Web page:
Tuesday, 22 October 2013

Hunting Season

I walked to the barn the other day and saw a hawk flying away from where the chickens were out pecking and clucking. I looked around for carcasses and then tried to count, hoping I would get the 52 we started with. I got 51 on the first count and 53 on the second. As I walked back, I noticed a white spot on the neighbour's lawn...it's a bird...it's a....gigantic mushroom on closer inspection.

There is a lot of non-news to report each day, and there are many things that could happen: trees falling in the wrong places and on the wrong things, equipment like axes slipping out from hands and landing on limbs, hunting accidents...

It is duck hunting season and will soon be deer hunting season. The rule is, if a hunter wants to hunt on another person's property, he or she requires written consent. Of course, ricocheting bullets don't respect property lines. There are a lot of not-so distant bangs all around at dusk and I have been advised to wear bright orange if I'm in the woods at that time of day.

A friend told us a story of a woman who lived in our county, who was a bit surly and not the most gregarious neighbour. She was out gardening one evening when a neighbour came by to kindly encourage her to wear a vest. “Well, there is no hunting on this property” she responded with a huff. The neighbour responded, with the best intention, “You might want to be careful though...” because she had lovely white hair put up in a pony tail, and her head might be mistaken for a doe's behind.

We are in hunting country, where some families get their year's protein supply from the deer they shoot. Some of them prepare the deer themselves, which involves real skill. The whole meat-eating population relies on there being people out there who can properly carve up and portion out an animal, yet there aren't many people around who can still butcher a cow down to steaks: abattoirs are few and far between and for farmers at least, the danger with many is that you don't know that you will get back what you brought in.

Apart from butchery, there are other skills that are slowly being lost or degraded. I tried to find a mycological society in this region, but it looks like there are not a lot of avid mushroom hunters. It used to be (at least in Europe, so I've heard) that you could bring a mushroom to a pharmacist and they could identify it. But in North America, mushrooms have always been fringy.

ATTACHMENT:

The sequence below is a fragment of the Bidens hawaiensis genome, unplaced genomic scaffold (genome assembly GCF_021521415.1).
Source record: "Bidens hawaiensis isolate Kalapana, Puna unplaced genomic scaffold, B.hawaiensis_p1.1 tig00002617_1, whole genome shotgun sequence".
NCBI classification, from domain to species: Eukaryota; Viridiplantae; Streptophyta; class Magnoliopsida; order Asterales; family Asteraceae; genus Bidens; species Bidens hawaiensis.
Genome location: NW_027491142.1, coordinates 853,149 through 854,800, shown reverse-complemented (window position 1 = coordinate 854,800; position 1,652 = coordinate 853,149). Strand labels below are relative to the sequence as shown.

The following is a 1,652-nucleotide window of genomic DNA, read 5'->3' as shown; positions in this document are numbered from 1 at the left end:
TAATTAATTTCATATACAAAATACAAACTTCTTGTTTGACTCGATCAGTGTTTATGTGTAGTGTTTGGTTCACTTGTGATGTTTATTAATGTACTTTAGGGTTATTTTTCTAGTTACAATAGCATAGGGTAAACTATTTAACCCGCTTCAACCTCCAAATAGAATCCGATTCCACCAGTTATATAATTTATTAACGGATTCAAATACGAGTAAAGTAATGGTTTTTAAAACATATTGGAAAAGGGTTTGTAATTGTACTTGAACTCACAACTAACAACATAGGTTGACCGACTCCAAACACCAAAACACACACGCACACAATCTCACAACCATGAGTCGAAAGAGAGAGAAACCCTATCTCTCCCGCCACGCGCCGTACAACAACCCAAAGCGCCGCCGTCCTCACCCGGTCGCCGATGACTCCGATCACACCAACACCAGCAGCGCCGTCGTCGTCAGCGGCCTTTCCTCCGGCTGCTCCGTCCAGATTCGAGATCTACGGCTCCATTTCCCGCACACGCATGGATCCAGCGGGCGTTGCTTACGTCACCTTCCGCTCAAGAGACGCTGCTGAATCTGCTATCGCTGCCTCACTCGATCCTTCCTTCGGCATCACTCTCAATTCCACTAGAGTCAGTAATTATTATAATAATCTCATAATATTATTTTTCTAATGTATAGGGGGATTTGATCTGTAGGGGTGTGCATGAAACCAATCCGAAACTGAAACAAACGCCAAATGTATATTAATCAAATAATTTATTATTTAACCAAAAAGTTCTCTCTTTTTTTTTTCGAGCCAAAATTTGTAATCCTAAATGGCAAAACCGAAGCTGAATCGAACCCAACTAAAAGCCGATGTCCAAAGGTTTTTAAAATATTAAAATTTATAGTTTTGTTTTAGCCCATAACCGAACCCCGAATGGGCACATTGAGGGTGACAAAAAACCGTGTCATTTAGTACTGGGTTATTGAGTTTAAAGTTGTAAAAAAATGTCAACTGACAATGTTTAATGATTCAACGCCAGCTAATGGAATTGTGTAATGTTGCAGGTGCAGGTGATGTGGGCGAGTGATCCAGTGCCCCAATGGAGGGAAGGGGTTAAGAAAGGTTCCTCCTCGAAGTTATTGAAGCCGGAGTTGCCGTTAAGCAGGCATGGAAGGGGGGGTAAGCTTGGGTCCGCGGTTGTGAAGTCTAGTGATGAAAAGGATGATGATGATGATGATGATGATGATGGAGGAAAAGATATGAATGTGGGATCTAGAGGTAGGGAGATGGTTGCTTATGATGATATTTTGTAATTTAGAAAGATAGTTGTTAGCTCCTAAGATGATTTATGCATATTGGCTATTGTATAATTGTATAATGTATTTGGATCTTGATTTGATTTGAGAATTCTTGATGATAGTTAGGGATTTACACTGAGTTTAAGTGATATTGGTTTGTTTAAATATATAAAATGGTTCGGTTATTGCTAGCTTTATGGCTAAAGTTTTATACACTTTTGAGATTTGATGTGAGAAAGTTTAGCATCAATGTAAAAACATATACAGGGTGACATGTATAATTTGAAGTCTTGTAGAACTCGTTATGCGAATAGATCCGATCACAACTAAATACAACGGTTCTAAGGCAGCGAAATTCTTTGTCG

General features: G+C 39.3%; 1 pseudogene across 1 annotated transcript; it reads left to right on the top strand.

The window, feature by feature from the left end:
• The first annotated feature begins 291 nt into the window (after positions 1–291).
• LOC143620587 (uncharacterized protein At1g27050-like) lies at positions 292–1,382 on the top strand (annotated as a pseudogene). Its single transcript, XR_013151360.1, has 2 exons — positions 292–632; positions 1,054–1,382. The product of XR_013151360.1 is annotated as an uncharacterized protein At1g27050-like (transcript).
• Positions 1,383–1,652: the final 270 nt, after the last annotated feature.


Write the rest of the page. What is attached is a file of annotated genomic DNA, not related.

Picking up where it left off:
Today, as I searched the fields and woods for one of the layer hens, after seeing the dog terrorizing them and scattering them about, I looked closely through each bit of grass, expecting that I would find a carcass. In my focus, I came upon a big, fresh, gilled white mushroom, alone and surrounded by tall grasses (the chicken, by the way, eventually came back out of the woods and all are still alive). The mushroom smells edible, it looks edible, and I have to keep talking my way out of frying it up, the same way my dog has to talk herself out of killing the chickens. I am working on identifying the type and if I can find solid backing in the description and spore print that it is a safe one, I will be pleased.  This is the kind of hunting I would prefer to pursue.  

Monday, 14 October 2013


Apple tree in fog
"Trees, trees, stern majesties, I rely upon you, place my reliance on you," sings Veda Hille on her album This Riot Life.  She hails from Vancouver and the trees I imagine she is referring to are massive mountain pines and firs.  The trees of eastern Ontario are different but equally impressive for their colour.  I am from Alberta where the trees are fewer and further between.  Maples still remind me that I am not from here; I didn't grow up with them and they still feel foreign.

The central fixture of our treeline is the apple tree that is set apart from the others, beside the road midway between the highway and the house.   It is healthy and full-figured.  The apples on this tree are good - they are sweet and abundant.  Thus far we have managed a good batch of hard cider, a few yogurt tubs worth of apple chips and a few jars of sauce.  We have saved about a bushel of fresh apples that will relieve our fruit budget for a while.  

XB picking apples, climbing the apple tree with cat-like agility
Frontenac is promoting its eco-tourism appeal:  fishing, hiking, ornithology, tree-gazing in fall...and most Frontenacians are pleased with the fact that this has not brought hordes of tourist buses.  There are few resorts, though there is a handful of bed and breakfasts.  North Frontenac is designated a Dark Sky Preserve.  It has a low population and is far enough away from any urban area that its skies keep pretty much unblemished.  South Fontenac is close to Kingston and the southern edge of the sky is generally glowing slightly, but the stars are still quite spectacular here.